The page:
As was inevitable, the anti-Zionist campus protests have moved into the real world. Activists in the tech world are trying to force major firms to drop their contracts with Israeli companies and escalate the private-sector boycott movement.

A faceoff at Amazon between activists and investors reveals the stakes of the fight as well as the way outside pressure groups infiltrate and organize within companies.

In his newsletter this week, Reuters’ Ross Kerber notes that for Amazon’s annual meeting on May 22, there is an item on the proxy vote card calling for the company to hire an independent review of its web services contracts (essentially cloud storage and related services) with the Israeli government. The filing, made by shareholder American Baptist Home Mission Society, claims Israel uses Amazon to further “the apartheid system under which Palestinians are surveilled, unlawfully detained, and tortured.”

Amazon points out that, unsurprisingly, the Baptist missionaries (and anyone else who has complained of their work with Israeli clients) has never backed up this accusation. That is rarely the point of these stunts, however. Usually they represent an attempt to set public-relations fires to shame companies out of working with clients in the Jewish state.

The Anti-Defamation League and its affiliate JLens filed a memo against the BDS-inspired paranoia behind the proposal. The Baptist group going after Israel is part of a progressive Christian coalition known as the Investor Advocates for Social Justice. That group’s director, Courtney Wicks, made clear she hope to piggyback on the pro-Hamas encampments on college campuses and the attention they’ve received by mounting a multi-front campaign against Israel: “We have to make a case there is a pattern of issues.”

It is not just Amazon but also Google—two of the world’s largest companies by market cap—where this drama is playing out.

The background here begins three years ago, when Israel awarded Amazon and Google the contracts to shift the government to the cloud. (Amazon and Google beat out Microsoft and Oracle.) The country was hoping, as Haaretz’s Amitai Ziv put it at the time, the move would “lead to increased foreign investments in Israel’s infrastructure and … will be a boon for the local tech industry.” The maintenance and creation of local cloud servers would presumably create jobs domestically as well.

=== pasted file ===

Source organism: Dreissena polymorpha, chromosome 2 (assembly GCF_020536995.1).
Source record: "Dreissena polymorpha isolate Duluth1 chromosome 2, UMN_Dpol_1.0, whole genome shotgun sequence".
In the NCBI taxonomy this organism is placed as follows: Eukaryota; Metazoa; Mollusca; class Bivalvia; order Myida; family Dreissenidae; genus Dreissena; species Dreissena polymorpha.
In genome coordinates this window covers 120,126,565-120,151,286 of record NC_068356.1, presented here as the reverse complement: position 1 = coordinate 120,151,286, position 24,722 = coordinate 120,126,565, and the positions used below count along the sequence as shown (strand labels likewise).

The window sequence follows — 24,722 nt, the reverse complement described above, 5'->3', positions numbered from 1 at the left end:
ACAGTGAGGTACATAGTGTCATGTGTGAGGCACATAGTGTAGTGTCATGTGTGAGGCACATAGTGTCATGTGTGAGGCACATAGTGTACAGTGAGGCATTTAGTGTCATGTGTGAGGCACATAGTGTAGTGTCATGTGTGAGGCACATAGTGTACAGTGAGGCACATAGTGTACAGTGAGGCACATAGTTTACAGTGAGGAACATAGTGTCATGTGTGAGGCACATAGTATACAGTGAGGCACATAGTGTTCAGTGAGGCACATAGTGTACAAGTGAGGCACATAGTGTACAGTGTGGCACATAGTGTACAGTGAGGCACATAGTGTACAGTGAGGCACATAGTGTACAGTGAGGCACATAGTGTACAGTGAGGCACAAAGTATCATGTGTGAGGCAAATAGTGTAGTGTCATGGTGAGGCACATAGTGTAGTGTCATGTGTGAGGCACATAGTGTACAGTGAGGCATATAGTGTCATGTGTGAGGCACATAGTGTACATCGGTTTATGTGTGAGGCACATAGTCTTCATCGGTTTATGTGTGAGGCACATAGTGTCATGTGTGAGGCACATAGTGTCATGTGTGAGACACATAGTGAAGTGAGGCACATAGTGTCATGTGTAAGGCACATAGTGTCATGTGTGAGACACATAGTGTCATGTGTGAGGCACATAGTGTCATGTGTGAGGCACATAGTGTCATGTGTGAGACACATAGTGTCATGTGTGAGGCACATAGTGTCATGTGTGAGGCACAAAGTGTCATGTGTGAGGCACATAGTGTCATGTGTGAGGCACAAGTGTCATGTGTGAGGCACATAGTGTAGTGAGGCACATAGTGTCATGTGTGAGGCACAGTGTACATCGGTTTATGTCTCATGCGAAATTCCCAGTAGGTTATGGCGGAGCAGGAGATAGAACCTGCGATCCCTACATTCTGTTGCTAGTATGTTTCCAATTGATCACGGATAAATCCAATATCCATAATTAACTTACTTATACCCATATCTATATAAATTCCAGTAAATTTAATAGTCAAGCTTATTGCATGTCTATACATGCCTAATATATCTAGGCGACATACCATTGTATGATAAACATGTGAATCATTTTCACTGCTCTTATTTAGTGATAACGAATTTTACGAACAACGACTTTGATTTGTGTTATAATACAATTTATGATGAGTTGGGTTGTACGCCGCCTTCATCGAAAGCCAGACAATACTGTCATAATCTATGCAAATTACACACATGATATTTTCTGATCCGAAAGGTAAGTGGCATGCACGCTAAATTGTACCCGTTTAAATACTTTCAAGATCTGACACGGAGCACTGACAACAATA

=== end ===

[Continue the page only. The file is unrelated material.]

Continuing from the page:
The shareholder note for the Amazon meeting links to a Forbes article on the protests targeting both companies. “We call on every single Google worker that is listening to choose action over apathy,” a former Google employee is quoted as saying at a rally. Signs at the demonstrations say “No Tech For Apartheid.” That former Google employee is Ariel Koren. While at Google, Koren became in essence a lobbyist against her employer’s work with its Israeli client, taking full advantage of the time and access made available to her by her Covid-era arrangement of working remotely from San Francisco (she had been based in Mexico City). She quit Google when the company sought to send her back out into field post-pandemic. (She claims it was retaliation but the National Labor Relations Board found that accusation to be baseless.) Koren also appears to have been active in the internal Google email threads as a reliable anti-Israel stalwart among her colleagues.